My Own Little Hall of Fame: Class of 1919

By 1919 World War I was over. The Treaty of Versailles was signed; but the United States refused to ratify it, causing a huge split in the government. There were race riots in the streets as a combination of black Americans moving into the North and rising expectations by blacks because of their support of the war effort (both at home and in France) bumping up against an economic downturn fueled by racism led to clashes in a number of towns. A lot of Americans just wanted a “return to normalcy” as future President Warren G. Harding put it. Into all of this I drop My Own Little Hall of Fame‘s class of 1919 (with commentary to follow).

Frank Leland

Frank Leland

After spending time as a player in late 19th Century Negro baseball, Frank Leland became an entrepreneur and formidable force in Negro baseball. His Leland Giants were one of the strongest teams in Chicago and helped set the standard for competition among black teams. He worked tirelessly to form a Negro league that could last and could showcase Negro baseball at the highest level.

Al Reach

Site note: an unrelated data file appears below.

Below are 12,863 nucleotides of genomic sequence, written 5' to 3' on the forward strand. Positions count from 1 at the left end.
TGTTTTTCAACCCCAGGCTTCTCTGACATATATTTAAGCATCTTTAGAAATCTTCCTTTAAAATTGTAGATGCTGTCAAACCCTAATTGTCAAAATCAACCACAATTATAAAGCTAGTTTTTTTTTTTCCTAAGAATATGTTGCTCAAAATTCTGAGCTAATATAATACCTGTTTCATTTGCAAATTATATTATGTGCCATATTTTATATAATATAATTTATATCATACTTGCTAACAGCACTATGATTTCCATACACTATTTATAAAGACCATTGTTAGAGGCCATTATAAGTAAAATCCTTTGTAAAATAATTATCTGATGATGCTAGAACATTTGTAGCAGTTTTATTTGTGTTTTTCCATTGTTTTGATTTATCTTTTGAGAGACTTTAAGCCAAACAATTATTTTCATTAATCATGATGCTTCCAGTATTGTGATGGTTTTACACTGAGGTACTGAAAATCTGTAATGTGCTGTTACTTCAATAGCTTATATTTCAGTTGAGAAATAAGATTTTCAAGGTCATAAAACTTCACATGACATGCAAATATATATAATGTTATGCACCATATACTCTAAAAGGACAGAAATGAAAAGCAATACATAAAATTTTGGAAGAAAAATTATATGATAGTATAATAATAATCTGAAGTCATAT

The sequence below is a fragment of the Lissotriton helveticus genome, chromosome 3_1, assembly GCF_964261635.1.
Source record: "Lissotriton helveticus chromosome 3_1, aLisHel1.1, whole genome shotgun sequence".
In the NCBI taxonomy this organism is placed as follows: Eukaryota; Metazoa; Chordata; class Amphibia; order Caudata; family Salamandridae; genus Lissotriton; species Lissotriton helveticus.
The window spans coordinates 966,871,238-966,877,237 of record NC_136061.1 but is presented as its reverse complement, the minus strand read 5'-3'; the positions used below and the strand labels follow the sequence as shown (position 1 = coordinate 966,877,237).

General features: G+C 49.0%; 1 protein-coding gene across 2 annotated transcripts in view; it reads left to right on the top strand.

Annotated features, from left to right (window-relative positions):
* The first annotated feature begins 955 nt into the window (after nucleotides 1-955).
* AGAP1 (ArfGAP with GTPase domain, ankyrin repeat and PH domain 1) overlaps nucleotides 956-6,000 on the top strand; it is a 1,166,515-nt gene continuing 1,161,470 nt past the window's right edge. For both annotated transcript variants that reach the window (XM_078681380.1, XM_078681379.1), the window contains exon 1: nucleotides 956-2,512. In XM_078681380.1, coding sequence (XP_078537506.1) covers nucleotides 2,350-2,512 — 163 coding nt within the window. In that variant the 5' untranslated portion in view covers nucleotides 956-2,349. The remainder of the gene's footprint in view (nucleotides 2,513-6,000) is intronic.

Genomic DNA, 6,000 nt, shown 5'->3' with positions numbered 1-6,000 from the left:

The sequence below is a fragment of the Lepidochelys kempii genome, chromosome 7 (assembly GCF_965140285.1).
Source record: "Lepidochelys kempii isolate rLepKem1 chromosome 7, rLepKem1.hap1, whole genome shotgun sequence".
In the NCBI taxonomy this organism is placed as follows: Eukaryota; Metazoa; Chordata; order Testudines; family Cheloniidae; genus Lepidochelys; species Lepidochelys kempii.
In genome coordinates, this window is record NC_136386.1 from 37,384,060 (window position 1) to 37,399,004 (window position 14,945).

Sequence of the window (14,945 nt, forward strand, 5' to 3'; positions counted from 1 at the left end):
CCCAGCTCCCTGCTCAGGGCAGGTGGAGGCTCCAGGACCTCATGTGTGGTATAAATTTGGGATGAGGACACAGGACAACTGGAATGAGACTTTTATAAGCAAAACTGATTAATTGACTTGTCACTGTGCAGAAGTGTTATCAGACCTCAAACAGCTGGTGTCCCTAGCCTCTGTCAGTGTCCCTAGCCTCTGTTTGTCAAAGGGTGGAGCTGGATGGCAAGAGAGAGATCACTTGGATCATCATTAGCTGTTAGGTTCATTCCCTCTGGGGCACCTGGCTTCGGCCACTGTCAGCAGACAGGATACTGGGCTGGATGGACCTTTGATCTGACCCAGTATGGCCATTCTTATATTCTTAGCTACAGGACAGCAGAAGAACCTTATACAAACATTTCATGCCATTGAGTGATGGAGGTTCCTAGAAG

Al Reach

After leading his team to the first American Association pennant, Albert Reach became the founder of a major sporting goods company. Later he owned the Philadelphia National League team and became a major power among the league owners. His Reach Guide is a primary source for baseball statistics and information.

Vic Willis

Vic Willis

Star pitcher for several National League teams, Vic Willis amassed 249 wins over a 13 year career, gaining over 20 wins on six occasions. He led the National League in strikeouts once, and helped is team to a World’s Championship in 1909.

And now the commentary:

  1. When and where I grew up, all public accommodations came in pairs, one marked “white” and the other “colored”. I’ve always been offended by the “colored” label, but until now have used it because it seems that it was the most common word of the day. By 1919 the word “Negro” appears to supplant it a lot. Although “negro” has its own negative connotations, it seems the newly acceptable word of the day, so I will now use it in comments on Negro League players and executives. Frankly, I’m much more comfortable with it than with “colored” and am glad to make the move.